President Biden continued his strong support for Native American causes and cultures this week when he signed two bills into law supporting language revitalization and education. The bills were authored by Senator Brian Schatz of Hawaii, who, as chair of the Senate Committee on Indian Affairs, listens closely to the Indigenous community in Hawaii. (We on the mainland sometimes forget that Native Hawaiians too were pushed aside by invading Euro-Americans, but a friend in Hawaii regularly sends me word of actions and programs by Natives there that mirror the concerns of our Plateau Tribal neighbors here.)
According to Yahoo News, the president signed the two bills on January 5.
“The first bill signed Thursday by Biden is the Native American Language Resource Center Act, which will establish native language resource centers across the country with the capacity to create grants and offer other forms of support to organizations that perpetuate native languages.
“The second bill—the Durbin Feeling Native American Languages Act—aims to periodically review the aid offered by federal agencies to ensure updated, well-coordinated efforts that best support the revitalization of native languages.”
Senator Schatz chipped in: “As we have seen in Hawaii, Native speaker-led language programs have proven that culturally based instruction is key to revitalizing and maintaining indigenous knowledge and traditions.”
I’ve probably said it before, but will say it again: In my second language, Turkish, there is a saying: “One language, one man; two languages, two men.” I can remember from living and speaking there over fifty years ago, and from only two trips back in the intervening years, that Schatz is absolutely correct about language being key to maintain “knowledge and traditions.” It was indeed like being two people in my one skin. My sense of time, humor, and ways of doing business and having pleasure were rooted in the language—and the people I was sharing that language with.
In the United States, we gradually allowed English to overwhelm other languages that gained some foothold in the country as it grew. We tolerated—allowed schools to use—German in many eastern and midwestern states until World War I. We allowed “little Italies” and Irish and Yiddish enclaves to grow in Eastern cities, and the Polish community of Hamtramck its own space in the middle of Detroit, Michigan. I once had a roommate from Hamtramck, and remember him bringing back Golumpki—Polish cabbage rolls—after holidays, and bragging about his Polish city within a city.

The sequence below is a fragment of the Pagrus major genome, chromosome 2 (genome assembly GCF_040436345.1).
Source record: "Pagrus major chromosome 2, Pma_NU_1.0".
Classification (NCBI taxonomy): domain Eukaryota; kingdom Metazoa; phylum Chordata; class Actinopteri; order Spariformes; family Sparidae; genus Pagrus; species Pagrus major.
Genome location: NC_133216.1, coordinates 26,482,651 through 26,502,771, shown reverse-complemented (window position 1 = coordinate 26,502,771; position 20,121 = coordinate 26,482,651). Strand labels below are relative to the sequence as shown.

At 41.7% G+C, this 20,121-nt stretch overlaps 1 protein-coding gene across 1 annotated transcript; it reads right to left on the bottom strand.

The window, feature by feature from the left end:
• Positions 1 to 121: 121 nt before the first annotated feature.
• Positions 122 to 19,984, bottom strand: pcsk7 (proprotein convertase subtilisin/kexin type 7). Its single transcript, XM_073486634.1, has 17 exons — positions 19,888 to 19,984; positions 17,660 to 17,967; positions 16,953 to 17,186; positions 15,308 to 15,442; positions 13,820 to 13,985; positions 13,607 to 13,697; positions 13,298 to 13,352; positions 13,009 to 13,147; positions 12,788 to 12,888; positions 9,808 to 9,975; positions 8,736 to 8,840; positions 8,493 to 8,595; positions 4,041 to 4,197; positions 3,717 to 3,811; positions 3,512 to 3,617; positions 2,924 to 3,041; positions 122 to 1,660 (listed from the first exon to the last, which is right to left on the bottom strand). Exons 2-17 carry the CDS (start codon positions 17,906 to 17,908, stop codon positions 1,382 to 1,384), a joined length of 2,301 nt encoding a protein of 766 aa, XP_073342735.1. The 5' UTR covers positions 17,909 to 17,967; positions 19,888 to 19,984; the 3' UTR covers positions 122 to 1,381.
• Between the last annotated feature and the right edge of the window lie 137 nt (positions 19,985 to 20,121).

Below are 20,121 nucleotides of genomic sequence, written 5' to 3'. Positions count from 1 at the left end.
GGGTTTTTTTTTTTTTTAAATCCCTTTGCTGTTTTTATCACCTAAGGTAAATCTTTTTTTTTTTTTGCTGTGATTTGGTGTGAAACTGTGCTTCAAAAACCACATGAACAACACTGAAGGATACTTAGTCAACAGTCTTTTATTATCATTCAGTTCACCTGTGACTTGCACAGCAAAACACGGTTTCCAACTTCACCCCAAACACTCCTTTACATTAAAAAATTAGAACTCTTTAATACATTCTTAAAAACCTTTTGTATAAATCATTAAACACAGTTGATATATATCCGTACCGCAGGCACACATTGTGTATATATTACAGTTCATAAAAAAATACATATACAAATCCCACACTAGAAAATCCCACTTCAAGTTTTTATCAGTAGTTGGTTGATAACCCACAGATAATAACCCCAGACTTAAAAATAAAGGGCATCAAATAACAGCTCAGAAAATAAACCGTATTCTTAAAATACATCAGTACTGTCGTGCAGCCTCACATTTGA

Eventually, education and the migrations of immigrant groups allowed English to overwhelm other languages. I learn from Google that old Hamtamck is now a majority Moslem city, but, as its immigrants are from multiple Moslem majority countries, I imagine their lingua franca is English. My old history professor, Dennis Strong, said years ago that if America is a melting pot, it’s always melting towards Anglo.
The erasure of Native American languages was not conducted in such a benign or gradual way. In the 1880s the United States government launched a full-on attack on Native languages and cultures. Boarding schools did not allow Native languages. And, in the bargain broke up families, the carriers of language and culture. They took young children away from parents and mixed them with children from other tribes. The allotment program took dead aim at tribal ownership of property, pushing individual tribal members to take up “allotments” of land which they would manage individually—and pay taxes on! Other laws allowed Indian agents to outlaw dance and dress on reservations, and Christian missionaries preached their various versions of Euro-Christianity. It was all aimed at obliterating language and culture.
Miraculously, although it all amounted to real damage—to individuals, families, and tribes—they were unsuccessful in their attempt to completely destroy languages and cultures. Elders and families hung onto things, often hiding regalia and drums, and their songs, dances, and words. They hung onto the words and stories of coyote and raven, the stories that taught and carried culture. The names of plants and animals, and the ways of living with those plants and animals.
Tribal people are speaking and reviving over 250 languages in America today. Native chefs are reviving native foods. Non-native people read Braiding Sweetgrass and listen to the ways and means of restoring salmon, lamprey, camas, and cous. Native stories of water, fire, and buffalo herds fill books and magazines as we search for ways to relate healthily and properly to the worlds beyond ourselves. Ways to peel back some of what mono-lingual mono-cultural thinking and monocropping agriculture and natural resource use has done to us lie in the words and cultures that are now being remembered and recaptured.
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